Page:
One of my favorite things about my trip to Sumatra as a whole was discovering how much the locals and I had in common as far as music tastes. I was so surprised the first night when we walked into the bar and they were playing “Welcome to the Jungle.” I had my ukulele and quickly befriended the “musicians” of the village and would often sneak off to have little jam sessions. One night Katy and I were at one of the tiny restaurants after hours. One of the guys was playing guitar while I sang “Lighting Crashes” by Live. Suddenly it started raining this incredible downpour and the power went out; the only light was from the tiny red ends of lit cigarettes. We kept on singing and right as we got to the “lightning crashes” chorus part this huge zap of lightning hit down. The whole room was lit up and everyone was smiling. I had been debating staying back from the jungle hike but one of the guys told us “well now you gotta go- Mother Nature she’s calling you!”
What happened in the jungle was even more amazing. As I mentioned in a previous post, I am not the most athletic person and the trek was definitely turning out to be a bit of a challenge, complete with mud and bugs. We’d crossed our fingers that the jungle had gotten all of the rain out of its system in last night’s storm but the sudden rumbling of deep thunder told us we were wrong. The rain came quickly as ever. Everyone else put on their ponchos but I was overheated and welcomed the lukewarm water on my skin. I remembered, though, that my ukulele was exposed and I needed to cover it. Our second guide stayed back with me while Obi and the others continued ahead. I put my yellow poncho on over myself and my backpack and realized that this actually felt better. “I feel so warm and fuzzy!” I thought to myself, a bit delerious from the day’s rough terrain workout. But I realized something was off– I literally felt warm and fuzzy.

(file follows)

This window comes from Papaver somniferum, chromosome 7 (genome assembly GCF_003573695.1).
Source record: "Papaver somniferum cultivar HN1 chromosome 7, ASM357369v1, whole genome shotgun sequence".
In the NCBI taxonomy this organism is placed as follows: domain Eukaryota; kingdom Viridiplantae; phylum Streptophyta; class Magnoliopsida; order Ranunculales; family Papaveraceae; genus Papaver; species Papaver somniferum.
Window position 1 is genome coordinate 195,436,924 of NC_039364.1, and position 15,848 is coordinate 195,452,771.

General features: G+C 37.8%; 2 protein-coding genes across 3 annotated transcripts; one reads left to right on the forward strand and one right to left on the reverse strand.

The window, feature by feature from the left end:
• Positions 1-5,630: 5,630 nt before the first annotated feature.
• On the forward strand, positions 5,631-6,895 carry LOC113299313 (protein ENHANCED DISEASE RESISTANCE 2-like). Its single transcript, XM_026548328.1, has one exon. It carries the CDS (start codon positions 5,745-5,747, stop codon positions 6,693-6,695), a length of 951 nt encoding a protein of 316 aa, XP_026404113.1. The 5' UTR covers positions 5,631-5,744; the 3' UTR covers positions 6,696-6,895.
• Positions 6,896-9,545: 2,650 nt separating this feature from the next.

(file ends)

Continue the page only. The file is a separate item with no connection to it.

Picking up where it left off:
I looked down and saw in my hand… another hand. The hand was orange and hairy. This hand belonged to an orangutan! She held her baby in her other arm and I realized that her protective instincts could be triggered easily. I stayed calm and kept walking forward, the three of us hand in hand but it didn’t last for much longer as Champion had come back to check on me and screamed “monkey!” The orangutan let go of my hand and everything slid into chaos. Our guide quickly pulled out a long stick of bamboo which he tried to bait her with, but she took our backpack full of supplies and food instead. He screamed for us to run and I ran up this muddy, steep mountain faster than I’ve ever gone in my life. You would have thought a velociraptor was chasing after me.
At the top of the mountain, Obi, Danny, Arielle, and Katy were waiting for us. I told them all what had happened and they told me to sit down– thinking that I was literally out of my mind with exhaust! Our guide came up shortly after, with the backpack safely in tow, and he explained that everything that we told them was true. I know that Obi Wan has experienced a lot of crazy things on these treks but the look on his face told me he was truly shocked. I still laugh when I think back at this wondering exactly how long had we been walking like that. I realize how lucky I am that nothing worse happened. I know one thing: that 24 hours is something I will never forget!